note = "Amateur Swimming Association (ASA). (2003) The swimmer pathway: long-term athlete development (Loughborough, ASA). Amateur Swimming Association (ASA). (2004) Wavepower: child welfare in swimming*procedures and guidelines (Loughborough, ASA). Aycock, A. (1992) The confession of the flesh: disciplinary gaze in casual bodybuilding, Play and Culture, 5, 338�357. Balyi, I. (1990) Quadrennial and double quadrennial planning of athletic training (Victoria, B.C., Canadian Coaches Association). Balyi, I. & Hamilton, A. (2004) Long-term athlete development: trainability in childhood and adolescence. Windows of opportunity, optimal trainability (Victoria, National Coaching Institute British Columbia & Advances Training and Performance). Barth, L. (1998) Michael Foucault, in: R. Stones (Ed.) Key sociological thinkers (London, Macmillan), 252�265. Baxter-Jones, A. D. G. & Helms, P. J. (1996) Effects of training at a young age: a review of the training of young athletes (TOYA) study, Pediatric Exercise Science, 8, 310�327. Bevir, M. (1999) Foucault and critique: deploying agency against autonomy, Political Theory, 27, 65�84. Booth, F. W. & Gould, E. W. (1975) Effects of training and disuse on connective tissue, Exercise Sports Science Review, 3, 83�112. Brackenridge, C. H. (2001) Spoilsports: understanding and preventing sexual exploitation in sport (London, Routledge). Bridgeman, J. & Monk, D. (2000) Reflections on the relationship between feminism and child law, in: J. Bridgeman & D. Monk (Eds) Feminist perspectives on child law (London, Cavendish), 1�18. Bringer, J. (2002) Swimming coaches’ perceptions and the development of role conflict and role ambiguity. Unpublished Ph.D. thesis, Leisure and Sport Research Unit, Cheltenham and Gloucester College of Higher Education. 34 M. Lang Downloaded By: [Lang, Melanie] At: 09:08 29 June 2010 British Swimming. (2008) Swimming unveils ‘target squad’ for 2012 games [Internet]. Available online at: http://www.britishswimming.org (accessed 18 January 2008). Bunting, L. (2007) Dealing with a problem that doesn’t exist? Professional responses to female perpetrated child sexual abuse, Child Abuse Review, 16, 252�267. Carlisle Duncan, M. (1994) The politics of women’s body images and practices: Foucault, the Panopticon and ‘Shape’ magazine, Journal of Sport and Social Issues, 18, 48�65. Chambliss, D. F. (1989) The mundanity of excellence: an ethnographic report on stratification and Olympic swimmers, Sociological Theory, 7, 70�86. Chapman, G. E. (1997) Making weight: lightweight rowing, technologies of power and technologies of the self, Sociology of Sport Journal, 14, 205�223. Danaher, G., Schirato, T. & Webb, J. (2000) Understanding Foucault (London, Sage). David, P. (1999) Children’s rights and sports: young athletes and competitive sports*exploit and exploitation, International Journal of Children’s Rights, 7, 53�81. Donnelly, P. (1993) Problems associated with youth involvement in high-performance sport, in: B. R. Cahill & A. J. Pearl (Eds) Intensive participation in children’s sports (Champaign, IL, Human Kinetics), 95�126. Eitzen, D. S. (2006) Fair and foul: beyond the myths and paradoxes of sport (3rd edn) (Oxford, Rowman & Littlefield). Engh, F. (2002) Why Johnny hates sports: why organised youth sports are failing our children and what we can do about it (New York, Square One). English Sports Council (ESC). (1998) Development of sporting talent 1997: report of findings (London, ESC). Eskes, T. B., Carlisle Duncan, M. & Miller, M. (1998) The discourse of empowerment: Foucault, Marcuse and women’s fitness texts, Journal of Sport and Social Issues, 22, 317�344. Fasting, K., Brackenridge, C. & Sundgot-Borgen, J. (2004) Prevalence of sexual harassment among Norwegian female elite athletes in relation to sport type, International Review for the Sociology of Sport, 39, 373�386. Foucault, M. (1977) Discipline and punish: the birth of the prison (London, Allen Lane). Foucault, M. (1985) The use of pleasure: the history of sexuality (vol. 2) (London, Penguin). Foucault, M. (1988) Technologies of the self, in: L. H. Martin, H. Gutman & P. H. Hutton (Eds) Technologies of the self: a seminar with Michel Foucault (Amherst, University of Massachusetts Press), 16�49. Foucault, M. (1991) Disciplines and sciences of the individual, in: P. Rabinow (Ed.) The Foucault reader: an introduction to Foucault’s thought (London, Penguin), 169�256. Fraser, A. (2004) How the British fared [Internet]. Available online at: http://news.bbc.co.uk/sport1/hi/olympics_2004/3610780.stm (accessed 14 April 2008). Gervis, M. & Dunn, N. (2004) The emotional abuse of elite child athletes by their coaches, Child Abuse Review, 13, 215�223. Gilbert, T. (1995) Nursing: empowerment and the problem of power, Journal of Advanced Nursing, 21, 865�871. Glaser, B. & Strauss, A. (1967) The discovery of grounded theory: a strategy for qualitative research (Chicago, IL, Aldine). Green, M. & Houlihan, B. (2006) Elite sport development: policy learning and political development (London, Routledge). Hargreaves, J. (1986) Sport, power and culture (Cambridge, Polity Press). Hargreaves, J. (1987) Sport, the body and social relations, in: J. Horne, D. Jary & A. Tomlinson (Eds) Sport, leisure and social relations (London, Routledge & Kegan Paul), 139�159. Heikkala, J. (1993) Discipline and excel: techniques of the self and body and the logic of competing, Sociology of Sport Journal, 10, 397�412. Hemery, D. (1988) Should a child specialize just in one sport? The pursuit of sporting excellence: a study of sport’s highest achievers (Champaign, IL, Human Kinetics). Surveillance and conformity in competitive youth swimming 35 Downloaded By: [Lang, Melanie] At: 09:08 29 June 2010 Hollander, E. B., Meyers, M. C. & LeUnes, A. (1995) Psychological factors associated with overtraining: implications for youth sport coaches, Journal of Sport Behaviour, 18, 3�20. Hudson, A. (1992) The child sexual abuse ‘industry’ and gender relations in social work, in: M. Langan & L. Day (Eds) Women, oppression and social work: issues in anti-discriminatory practice (London, Routledge), 129�148. Johns, D. P. & Johns, J. S. (2000) Surveillance, subjectivism and technologies of power: an analysis of the discursive practice of high-performance sport, International Review for the Sociology of Sport, 35, 219�234. Jones, A. (2004) Social anxiety, sex, surveillance and the ‘safe’ teacher, British Journal of the Sociology of Education, 25, 53�66. Jones, J. H. (1999) Swimming overuse injuries, Physical Medicine Rehabilitation Clinic of North America, 10, 77�94. Jones, R. L., Glintmeyer, N. & McKenzie, A. (2005) Slim bodies, eating disorders and the coach�athlete relationship: a tale of identity creation and disruption, International Review for the Sociology of Sport, 40, 377�391. Kirby, S. Greaves, L. & Hankivsky, O. (2000) Dome of silence: sexual harassment and abuse in sport (London, Zed Books). Kirk, D. (1998) Schooling bodies: school practice and public discourse 1880�1950 (London, Leicester University Press). Leonard, J. (2006) Age-group training volumes in the USA, American Swimming Coaches Association Newsletter, 4, 1�2. Lincoln, Y. S. & Guba, E. (1985) Naturalistic enquiry (Beverley Hills, CA, Sage). Lord, C. (2000) Britain out of their depth, The Times online [Internet]. Available online at: http://www.times-olympics.co.uk/archive/swimmings21o.html (accessed 14 April 2008). MacKay, D. (2000) Edwards attacks ‘awful’ swimmers [Internet]. Available online at: http://www.guardian.co.uk/sydney/story/0,,366970,00.html (accessed 14 April 2008). Maguire, J. & Mansfield, L. (1998) No body’s perfect: women, aerobics and the body beautiful, Sociology of Sport Journal, 15, 109�137. Markula, P. (1995) Firm but shapely, fit but sexy, strong but thin: the postmodern aerobicising female bodies, Sociology of Sport Journal, 12, 424�453. Markula, P. & Pringle, R. (2006) Foucault, sport and exercise: power, knowledge and transforming the self (London, Routledge). Martino, W. & Beckett, L. (2004) Schooling the gendered body in health and physical education: interrogating teachers’ perspectives, Sport, Education and Society, 9, 239�251. McNay, L. (1992) Foucault and feminism: power, gender and the self (Boston, MA, Northeastern University Press). McWilliam, E. (2001) Pleasures proper and improper: a genealogy of teacher/student intimacy, in: A. Jones (Ed.) Touchy subject: teachers touching children (Dunedin, Otago University Press), 27�38. McWilliam, E. (2003) The vulnerable child as a pedagogical subject, Journal of Curriculum Theorizing, 19, 35�45. McWilliam, E. & Jones, A. (2005) An unprotected species? On teachers as risky subjects, British Educational Research Journal, 31, 109�120. Micheli, L. J. (1990, October 29) Children and sports, Newsweek, p. 12. Miller, P. J. (1988) Factories, monitorial schools and Jeremy Bentham: the origins of the ‘management syndrome’ in popular education, in: A. Westoby (Ed.) Culture and power in educational organisations (Buckingham, Open University Press), 56�78. National Speedo Swimming League. (2005) National speedo league handbook [Internet]. Available online at: www.speedoleague.org.uk (accessed 5 January 2007). Pankhurst, A. & England Netball. (2005) Preparing for a life in sport: a guide to good practice for all people involved in netball (Leeds, National Coaching Foundation/England Netball). 36 M. Lang Downloaded By: [Lang, Melanie] At: 09:08 29 June 2010 Perryman, J. (2006) Panoptic performativity and school inspection regimes: disciplinary mechanisms and life under special measures, Journal of Education Policy, 21, 147�161. Piper, H., Powell, J. & Smith, H. (2006) Parents, professionals and paranoia: the touching of children in a climate of fear, Journal of Social Work, 6, 151�167. Raglin, J. S. & Wilson, G. S. (1999) Overtraining in athletes, in: Y. L. Hanin (Ed.) Emotion in sport (Champaign, IL, Human Kinetics), 191�207. Ryan. J. (1995) Little girls in pretty boxes: the making and breaking of elite gymnasts and figure skaters (New York, Warner Books). Salguero, A., Gonzalz-Boto, R., Tuero, C. & Marquez, S. (2003) Identification of dropout reasons in young competitive swimmers, The Journal of Sports Medicine and Physical Fitness, 43, 530�534. Shogan, D. (1999) The making of high-performance athletes: discipline, diversity and ethics (Toronto, ON, University of Toronto Press). Starosta, W. (1996) Selection of children for sport, in: V. Rogozkin & R. Maughan (Eds) Current research in sport sciences: an international perspective (London, Plenum), 21�25. Tsang, T. (2000) Let me tell you a story: a narrative exploration of identity in high-performance sport, Sociology of Sport Journal, 17, 44�59. Valios, N. (2000) Women abuse too, Community Care, 14, March 28�29, 14�20. Webb, L., McCaughtry, N. & Macdonald, D. (2004) Surveillance as a technique of power in physical education, Sport, Education and Society, 9, 207�222. Webb, L. A. & Macdonald, D. (2007) Techniques of power in physical education and the underrepresentation of women in leadership, Journal of Teaching in Physical Education, 26, 279�297. Westlund, A. C. (1999) Pre-modern and modern power: Foucault and the case of domestic violence, Signs: Journal of Women in Culture and Society, 24, 1045�1066. Wolstencroft, E. (2002) Talent identification and development: an academic review (Edinburgh, Sport Scotland). Surveillance and conformity in competitive youth swimming 37",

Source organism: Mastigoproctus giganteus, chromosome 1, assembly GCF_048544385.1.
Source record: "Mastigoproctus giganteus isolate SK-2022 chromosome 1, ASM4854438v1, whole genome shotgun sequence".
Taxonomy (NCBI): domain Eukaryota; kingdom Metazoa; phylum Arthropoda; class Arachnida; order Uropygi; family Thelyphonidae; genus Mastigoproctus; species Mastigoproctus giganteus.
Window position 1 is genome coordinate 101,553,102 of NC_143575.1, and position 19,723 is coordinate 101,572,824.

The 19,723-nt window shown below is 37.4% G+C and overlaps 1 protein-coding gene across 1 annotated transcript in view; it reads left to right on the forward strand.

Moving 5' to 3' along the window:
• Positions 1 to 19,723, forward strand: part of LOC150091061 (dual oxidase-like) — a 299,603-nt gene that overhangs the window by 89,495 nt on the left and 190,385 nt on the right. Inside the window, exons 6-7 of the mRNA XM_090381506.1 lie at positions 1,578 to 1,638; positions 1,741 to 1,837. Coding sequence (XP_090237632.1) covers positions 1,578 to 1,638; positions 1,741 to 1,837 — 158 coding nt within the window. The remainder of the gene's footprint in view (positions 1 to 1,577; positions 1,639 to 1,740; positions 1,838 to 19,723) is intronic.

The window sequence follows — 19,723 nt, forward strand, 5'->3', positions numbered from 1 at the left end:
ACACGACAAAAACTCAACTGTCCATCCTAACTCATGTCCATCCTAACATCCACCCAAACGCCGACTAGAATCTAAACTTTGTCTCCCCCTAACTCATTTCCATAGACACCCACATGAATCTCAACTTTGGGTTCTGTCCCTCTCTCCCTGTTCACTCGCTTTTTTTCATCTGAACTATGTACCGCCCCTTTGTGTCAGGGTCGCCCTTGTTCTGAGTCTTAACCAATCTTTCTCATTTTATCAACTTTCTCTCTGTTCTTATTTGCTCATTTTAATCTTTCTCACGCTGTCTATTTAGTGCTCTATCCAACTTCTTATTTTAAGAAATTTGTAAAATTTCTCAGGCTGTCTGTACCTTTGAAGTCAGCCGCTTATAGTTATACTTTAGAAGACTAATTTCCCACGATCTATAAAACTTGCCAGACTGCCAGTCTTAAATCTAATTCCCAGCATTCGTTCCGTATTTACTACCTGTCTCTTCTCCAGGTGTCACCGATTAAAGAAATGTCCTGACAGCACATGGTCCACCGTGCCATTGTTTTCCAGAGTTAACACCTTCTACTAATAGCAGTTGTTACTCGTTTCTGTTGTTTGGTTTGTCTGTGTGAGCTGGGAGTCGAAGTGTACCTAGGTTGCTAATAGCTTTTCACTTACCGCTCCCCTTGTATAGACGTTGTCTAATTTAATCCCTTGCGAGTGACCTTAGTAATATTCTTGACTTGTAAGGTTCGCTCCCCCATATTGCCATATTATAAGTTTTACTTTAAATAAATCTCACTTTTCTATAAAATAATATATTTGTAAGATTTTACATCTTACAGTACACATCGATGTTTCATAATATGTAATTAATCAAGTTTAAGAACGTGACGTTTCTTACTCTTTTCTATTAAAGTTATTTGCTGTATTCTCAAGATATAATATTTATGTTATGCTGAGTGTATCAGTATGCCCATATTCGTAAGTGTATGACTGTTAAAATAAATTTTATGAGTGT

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Surveillance and conformity in competitive youth swimming. / Lang, Melanie.